PHIL NEIL: Deep down I'm hoping so. I think maybe there could have been just a little bit of something there that said, in the back of people's mind saying 'Hey, I remember something back, way back in '82 or in the early '80s where somebody said something'. I'm not saying that we had a huge thing to do with it, I think we might have had maybe a little very, very small seed that has grown to help towards or hadn't. I'm not trying to blow my own trumpet. But I think well, maybe we might have had just a little bit to do with it. If we did, I'm very, very proud of what we did. If we didn't, I'm still proud of what we did.

MEGAN SPENCER: And Phil, what was your reaction when the Keating government did overturn that ban in 1992? Did you ever think you would see that day?

PHIL NEIL: For me, it was almost as life-changing as marriage equality. I know, which is a huge thing to say. But back then when you're looking at people who actually can then say, 'Well, I can now openly serve my country, to the best of my ability and feel comfortable doing the job that I'm doing'. I might be leading 40 or 50 men who are then I can now say, 'Well, hey, this is me. I'm still the same person I was. But now I can be that person'. If they say well 'Don't ask, don't tell', well no, you are who you are, as long as you do your job, to the best of your ability and you are serving your country to the best of your ability. I don't care who the hell you sleep with. I know it's probably blunt to say but I don't care. And neither should anybody else care.

MEGAN SPENCER: Phil how do you feel about the Shrine these days? Have you been back since that time that you tried to lay the wreath?

PHIL NEIL: I've been back a couple of times. Unfortunately, it's a bit painful for me to go back there because I still have this feeling that somebody's gonna touch me on the shoulders and say 'Get out'. Which is a shocking thing to say, but I still got that feeling. I try to be positive on it but it's in the back of my mind. And maybe I'll go back one day, maybe one day I'll be able to go back and say 'Hey, maybe things are changing' and maybe with this podcasta few more people will hear what's going on, make up their own minds and say 'Well hey, let's do something more about it'. I've got friends who will have nothing to do with the RSL because of the way they were treated back in the '70s, '80s, '90s because of their sexual orientation. They won't even join the RSL.

MEGAN SPENCER: Did you join the RSL yourself?

PHIL NEIL: Yes I'm a member of the RSL

MEGAN SPENCER: Okay, and have you marched in the Anzac day marches?

PHIL NEIL: I have done, yes. I moved up from Melbourne to Mildura six years ago and I go to the dawn service. I haven't done the marches because  healthwise I haven't been able to but I go to the dawn service and everything and I gotta go to the RSL and talk to people and have a yack,  see what's going on. I enjoy catching up with people. You know, because let's face it, I'm about to hit 70, I'm one of the oldies in the RSL, but yeah I'm a member of the RSL. I'm pleased I joined, I think it was necessary for me to join because anybody who's a member of the RSL has a story that somebody else is wanting to learn, to listen to or walk into and you can learn something from them and they'll learn something from you.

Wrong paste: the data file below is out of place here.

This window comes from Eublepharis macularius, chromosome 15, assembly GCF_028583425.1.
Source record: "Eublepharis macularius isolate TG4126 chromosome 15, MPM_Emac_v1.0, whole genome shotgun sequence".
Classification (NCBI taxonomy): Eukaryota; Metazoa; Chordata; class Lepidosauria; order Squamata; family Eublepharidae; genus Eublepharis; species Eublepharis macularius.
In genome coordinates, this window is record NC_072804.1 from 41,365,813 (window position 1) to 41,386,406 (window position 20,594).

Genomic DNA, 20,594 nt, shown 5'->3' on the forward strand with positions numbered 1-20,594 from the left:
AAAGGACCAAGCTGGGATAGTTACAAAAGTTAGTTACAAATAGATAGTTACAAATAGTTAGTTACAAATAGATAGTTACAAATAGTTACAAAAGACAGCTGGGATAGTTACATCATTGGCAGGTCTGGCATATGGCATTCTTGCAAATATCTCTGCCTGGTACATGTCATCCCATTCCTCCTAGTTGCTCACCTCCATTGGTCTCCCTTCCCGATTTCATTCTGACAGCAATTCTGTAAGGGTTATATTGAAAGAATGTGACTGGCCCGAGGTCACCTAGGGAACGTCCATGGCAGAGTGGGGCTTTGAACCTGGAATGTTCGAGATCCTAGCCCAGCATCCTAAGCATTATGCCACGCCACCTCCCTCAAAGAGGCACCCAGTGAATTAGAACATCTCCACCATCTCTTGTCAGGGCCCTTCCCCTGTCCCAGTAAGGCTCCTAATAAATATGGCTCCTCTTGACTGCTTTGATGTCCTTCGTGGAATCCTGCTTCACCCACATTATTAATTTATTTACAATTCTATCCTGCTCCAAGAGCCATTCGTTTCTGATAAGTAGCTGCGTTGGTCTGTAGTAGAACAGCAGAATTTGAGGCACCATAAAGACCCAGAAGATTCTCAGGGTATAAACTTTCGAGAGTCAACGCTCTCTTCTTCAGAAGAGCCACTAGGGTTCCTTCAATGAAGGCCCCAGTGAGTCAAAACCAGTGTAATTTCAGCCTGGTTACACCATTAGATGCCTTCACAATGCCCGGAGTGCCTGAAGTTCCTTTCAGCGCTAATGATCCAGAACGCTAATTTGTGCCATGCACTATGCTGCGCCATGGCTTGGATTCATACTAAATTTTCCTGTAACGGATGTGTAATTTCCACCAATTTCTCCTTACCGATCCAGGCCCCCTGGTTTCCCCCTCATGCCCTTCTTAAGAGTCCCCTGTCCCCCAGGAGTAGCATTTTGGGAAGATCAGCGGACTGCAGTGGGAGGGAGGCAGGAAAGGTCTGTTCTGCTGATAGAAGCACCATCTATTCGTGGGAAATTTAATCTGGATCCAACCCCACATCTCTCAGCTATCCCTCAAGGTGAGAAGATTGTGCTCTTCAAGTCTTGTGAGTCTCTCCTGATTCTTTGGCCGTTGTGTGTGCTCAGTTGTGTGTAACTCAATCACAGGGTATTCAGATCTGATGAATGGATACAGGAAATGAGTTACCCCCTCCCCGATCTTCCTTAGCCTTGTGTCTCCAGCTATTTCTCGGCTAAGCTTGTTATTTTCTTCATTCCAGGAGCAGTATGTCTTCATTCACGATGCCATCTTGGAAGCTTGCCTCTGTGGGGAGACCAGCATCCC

MEGAN SPENCER: And it sounds like you've been accepted and welcomed into the RSL these days?

PHIL NEIL: Yeah, I must admit I didn't join the RSL till I came up here. Because at that stage, I didn't feel comfortable joining down there, but I thought I'd come up. I thought no, when I come up here it was a whole new change of life, change of everything. And I thought, well, 'hey, join the RSL. Get out there. Do something and talk to people and find out stories about them and their life in the ADF and your life. And see if  knew anybody, anybody who they worked with, they served with who was gay, any stories'. It's always very interesting to talk to people and see how long they were in where they went to and their life stories. It's quite an amazing. I think ADF are a breed of their own.

MEGAN SPENCER: And have you found that healing, Phil, going back into that environment? Because it sounds to me as if you really loved your time in the service and well, you valued it very much and still do.

PHIL NEIL: I don't know if I loved it, I valued it. I think it was a good learning curve. And I'm pleased that I did it. I would have liked to have stayed longer because of certain things, you know, they just doesn't play out that way. But I've learned a lot. And I think another part of the healing experience was to join the RSL up here because I still had bad memories of the old RSL and the old school of people who were running it, thinking, well, 'What's the point of doing that when all you're going to do is they're not going to listen to you and not gonna do this?' Because it's the old school. Up here, it's a much younger, I think, the president of our RSL is 40-something, he's much younger, he's only in his mid-40s. So he's got a lot more of an idea of what's going on and bit of a generational thing.